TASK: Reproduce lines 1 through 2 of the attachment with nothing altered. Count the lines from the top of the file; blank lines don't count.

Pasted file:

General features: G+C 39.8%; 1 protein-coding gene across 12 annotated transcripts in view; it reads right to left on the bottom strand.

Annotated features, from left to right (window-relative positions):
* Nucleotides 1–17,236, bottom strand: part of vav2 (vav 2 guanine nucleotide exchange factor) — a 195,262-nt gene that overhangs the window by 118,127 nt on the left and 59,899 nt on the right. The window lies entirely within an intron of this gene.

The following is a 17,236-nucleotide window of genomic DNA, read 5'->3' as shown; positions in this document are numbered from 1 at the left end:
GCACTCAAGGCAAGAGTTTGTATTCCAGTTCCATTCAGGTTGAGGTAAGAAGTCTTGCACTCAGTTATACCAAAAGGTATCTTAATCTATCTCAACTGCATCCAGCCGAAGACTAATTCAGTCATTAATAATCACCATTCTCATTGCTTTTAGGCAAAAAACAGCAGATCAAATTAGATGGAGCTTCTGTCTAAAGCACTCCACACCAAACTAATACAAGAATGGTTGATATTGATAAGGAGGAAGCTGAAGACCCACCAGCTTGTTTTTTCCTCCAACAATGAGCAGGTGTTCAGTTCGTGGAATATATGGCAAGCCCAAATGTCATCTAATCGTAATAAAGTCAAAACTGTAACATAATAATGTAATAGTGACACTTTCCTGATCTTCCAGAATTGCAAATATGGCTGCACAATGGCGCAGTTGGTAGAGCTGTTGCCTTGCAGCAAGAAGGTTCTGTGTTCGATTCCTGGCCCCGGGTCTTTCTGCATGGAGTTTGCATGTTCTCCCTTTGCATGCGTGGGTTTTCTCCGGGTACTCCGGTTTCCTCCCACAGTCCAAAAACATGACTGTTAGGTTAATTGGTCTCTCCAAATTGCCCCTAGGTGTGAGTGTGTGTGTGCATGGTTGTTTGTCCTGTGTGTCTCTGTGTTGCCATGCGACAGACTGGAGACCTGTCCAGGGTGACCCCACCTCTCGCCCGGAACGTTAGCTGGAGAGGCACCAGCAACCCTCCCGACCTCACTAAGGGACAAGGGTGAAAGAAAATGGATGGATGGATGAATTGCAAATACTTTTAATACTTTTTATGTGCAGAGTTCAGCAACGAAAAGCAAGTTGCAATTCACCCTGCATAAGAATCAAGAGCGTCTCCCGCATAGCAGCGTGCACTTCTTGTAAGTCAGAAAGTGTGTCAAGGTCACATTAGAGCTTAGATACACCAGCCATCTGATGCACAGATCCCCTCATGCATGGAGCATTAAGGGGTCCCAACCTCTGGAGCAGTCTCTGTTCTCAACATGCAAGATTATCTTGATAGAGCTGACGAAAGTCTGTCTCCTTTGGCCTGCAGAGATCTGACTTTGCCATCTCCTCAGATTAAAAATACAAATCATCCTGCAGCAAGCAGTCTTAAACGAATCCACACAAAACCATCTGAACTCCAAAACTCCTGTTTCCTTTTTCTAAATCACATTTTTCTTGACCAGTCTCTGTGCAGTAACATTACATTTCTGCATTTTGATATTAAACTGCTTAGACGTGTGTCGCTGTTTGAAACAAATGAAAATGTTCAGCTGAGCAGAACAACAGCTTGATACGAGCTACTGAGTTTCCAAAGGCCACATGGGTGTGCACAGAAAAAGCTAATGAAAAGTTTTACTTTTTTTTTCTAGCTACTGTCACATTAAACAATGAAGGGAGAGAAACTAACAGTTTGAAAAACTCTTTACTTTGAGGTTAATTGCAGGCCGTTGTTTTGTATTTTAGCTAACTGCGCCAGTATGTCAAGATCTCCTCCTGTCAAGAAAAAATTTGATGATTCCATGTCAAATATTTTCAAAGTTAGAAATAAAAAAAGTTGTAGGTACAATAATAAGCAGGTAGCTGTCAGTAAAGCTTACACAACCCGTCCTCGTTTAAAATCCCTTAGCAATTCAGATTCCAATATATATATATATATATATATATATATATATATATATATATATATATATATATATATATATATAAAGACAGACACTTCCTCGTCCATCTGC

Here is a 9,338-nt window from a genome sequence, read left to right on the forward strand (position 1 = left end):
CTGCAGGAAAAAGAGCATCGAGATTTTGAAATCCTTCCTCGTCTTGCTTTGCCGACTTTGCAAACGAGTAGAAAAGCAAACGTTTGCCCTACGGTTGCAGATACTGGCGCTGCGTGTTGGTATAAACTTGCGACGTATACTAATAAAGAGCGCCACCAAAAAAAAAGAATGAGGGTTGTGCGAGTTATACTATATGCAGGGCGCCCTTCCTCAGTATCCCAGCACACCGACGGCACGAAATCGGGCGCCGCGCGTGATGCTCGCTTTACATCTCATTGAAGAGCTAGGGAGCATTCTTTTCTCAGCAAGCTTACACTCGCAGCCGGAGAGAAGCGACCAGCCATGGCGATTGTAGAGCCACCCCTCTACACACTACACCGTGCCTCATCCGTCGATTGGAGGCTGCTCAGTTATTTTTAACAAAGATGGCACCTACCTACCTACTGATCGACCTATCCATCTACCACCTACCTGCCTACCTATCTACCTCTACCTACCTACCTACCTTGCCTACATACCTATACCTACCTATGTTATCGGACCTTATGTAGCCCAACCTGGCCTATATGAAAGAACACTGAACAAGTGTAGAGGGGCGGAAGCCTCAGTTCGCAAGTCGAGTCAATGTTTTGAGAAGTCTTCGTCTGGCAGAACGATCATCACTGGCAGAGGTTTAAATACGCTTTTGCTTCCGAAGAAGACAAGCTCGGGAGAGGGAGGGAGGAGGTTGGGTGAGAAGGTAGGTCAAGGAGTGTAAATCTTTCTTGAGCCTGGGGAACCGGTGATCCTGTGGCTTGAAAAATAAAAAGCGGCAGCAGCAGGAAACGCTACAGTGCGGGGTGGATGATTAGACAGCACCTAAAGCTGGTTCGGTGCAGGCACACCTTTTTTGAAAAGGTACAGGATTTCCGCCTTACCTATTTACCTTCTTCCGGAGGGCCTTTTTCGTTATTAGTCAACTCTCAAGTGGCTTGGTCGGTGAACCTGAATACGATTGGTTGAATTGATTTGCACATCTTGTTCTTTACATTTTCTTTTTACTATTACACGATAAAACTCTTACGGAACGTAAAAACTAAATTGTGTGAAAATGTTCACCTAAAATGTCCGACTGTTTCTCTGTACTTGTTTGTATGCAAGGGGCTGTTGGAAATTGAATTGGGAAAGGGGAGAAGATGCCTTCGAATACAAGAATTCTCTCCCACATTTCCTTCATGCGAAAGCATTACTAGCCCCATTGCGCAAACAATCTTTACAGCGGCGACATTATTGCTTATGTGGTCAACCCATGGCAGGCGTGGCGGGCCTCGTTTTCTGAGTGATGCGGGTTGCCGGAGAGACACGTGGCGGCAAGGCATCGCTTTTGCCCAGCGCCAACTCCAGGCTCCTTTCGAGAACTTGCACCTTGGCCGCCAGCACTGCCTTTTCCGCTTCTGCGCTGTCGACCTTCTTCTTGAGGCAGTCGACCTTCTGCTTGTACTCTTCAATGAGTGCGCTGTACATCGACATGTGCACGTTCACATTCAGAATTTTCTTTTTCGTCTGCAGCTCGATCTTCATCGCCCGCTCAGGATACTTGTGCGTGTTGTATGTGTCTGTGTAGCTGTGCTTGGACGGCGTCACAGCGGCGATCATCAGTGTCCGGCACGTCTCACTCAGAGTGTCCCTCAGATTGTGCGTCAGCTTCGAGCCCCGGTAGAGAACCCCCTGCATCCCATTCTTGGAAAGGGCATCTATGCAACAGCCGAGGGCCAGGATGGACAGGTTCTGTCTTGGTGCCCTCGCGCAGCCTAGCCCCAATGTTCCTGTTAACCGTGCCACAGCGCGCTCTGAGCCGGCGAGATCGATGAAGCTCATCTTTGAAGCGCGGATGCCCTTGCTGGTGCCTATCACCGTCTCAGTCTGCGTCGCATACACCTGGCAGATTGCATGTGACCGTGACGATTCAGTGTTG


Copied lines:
General features: G+C 39.8%; 1 protein-coding gene across 12 annotated transcripts in view; it reads right to left on the bottom strand.

Annotated features, from left to right (window-relative positions):